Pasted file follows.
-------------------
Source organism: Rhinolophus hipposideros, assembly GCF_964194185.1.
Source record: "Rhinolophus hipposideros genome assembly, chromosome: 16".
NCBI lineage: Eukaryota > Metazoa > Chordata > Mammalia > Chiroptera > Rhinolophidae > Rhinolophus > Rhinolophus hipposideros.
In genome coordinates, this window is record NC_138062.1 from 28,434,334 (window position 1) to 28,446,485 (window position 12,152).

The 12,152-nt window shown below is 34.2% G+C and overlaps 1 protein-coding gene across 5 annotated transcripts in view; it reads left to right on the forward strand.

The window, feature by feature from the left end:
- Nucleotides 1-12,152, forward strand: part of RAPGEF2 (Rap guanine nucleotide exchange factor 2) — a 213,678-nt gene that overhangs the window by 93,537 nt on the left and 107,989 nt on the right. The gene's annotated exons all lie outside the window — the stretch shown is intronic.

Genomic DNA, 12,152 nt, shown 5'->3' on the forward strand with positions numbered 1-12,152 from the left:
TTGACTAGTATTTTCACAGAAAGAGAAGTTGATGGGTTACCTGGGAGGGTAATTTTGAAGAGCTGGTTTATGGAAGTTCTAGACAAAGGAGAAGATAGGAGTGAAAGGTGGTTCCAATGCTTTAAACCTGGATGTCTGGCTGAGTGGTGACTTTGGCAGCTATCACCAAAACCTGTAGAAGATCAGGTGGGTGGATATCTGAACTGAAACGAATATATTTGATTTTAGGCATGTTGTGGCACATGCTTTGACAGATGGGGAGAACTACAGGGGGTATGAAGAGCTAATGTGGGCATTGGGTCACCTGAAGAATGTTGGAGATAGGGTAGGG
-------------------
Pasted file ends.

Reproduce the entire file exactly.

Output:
Source organism: Rhinolophus hipposideros, assembly GCF_964194185.1.
Source record: "Rhinolophus hipposideros genome assembly, chromosome: 16".
NCBI lineage: Eukaryota > Metazoa > Chordata > Mammalia > Chiroptera > Rhinolophidae > Rhinolophus > Rhinolophus hipposideros.
In genome coordinates, this window is record NC_138062.1 from 28,434,334 (window position 1) to 28,446,485 (window position 12,152).

The 12,152-nt window shown below is 34.2% G+C and overlaps 1 protein-coding gene across 5 annotated transcripts in view; it reads left to right on the forward strand.

The window, feature by feature from the left end:
- Nucleotides 1-12,152, forward strand: part of RAPGEF2 (Rap guanine nucleotide exchange factor 2) — a 213,678-nt gene that overhangs the window by 93,537 nt on the left and 107,989 nt on the right. The gene's annotated exons all lie outside the window — the stretch shown is intronic.

Genomic DNA, 12,152 nt, shown 5'->3' on the forward strand with positions numbered 1-12,152 from the left:
TTGACTAGTATTTTCACAGAAAGAGAAGTTGATGGGTTACCTGGGAGGGTAATTTTGAAGAGCTGGTTTATGGAAGTTCTAGACAAAGGAGAAGATAGGAGTGAAAGGTGGTTCCAATGCTTTAAACCTGGATGTCTGGCTGAGTGGTGACTTTGGCAGCTATCACCAAAACCTGTAGAAGATCAGGTGGGTGGATATCTGAACTGAAACGAATATATTTGATTTTAGGCATGTTGTGGCACATGCTTTGACAGATGGGGAGAACTACAGGGGGTATGAAGAGCTAATGTGGGCATTGGGTCACCTGAAGAATGTTGGAGATAGGGTAGGG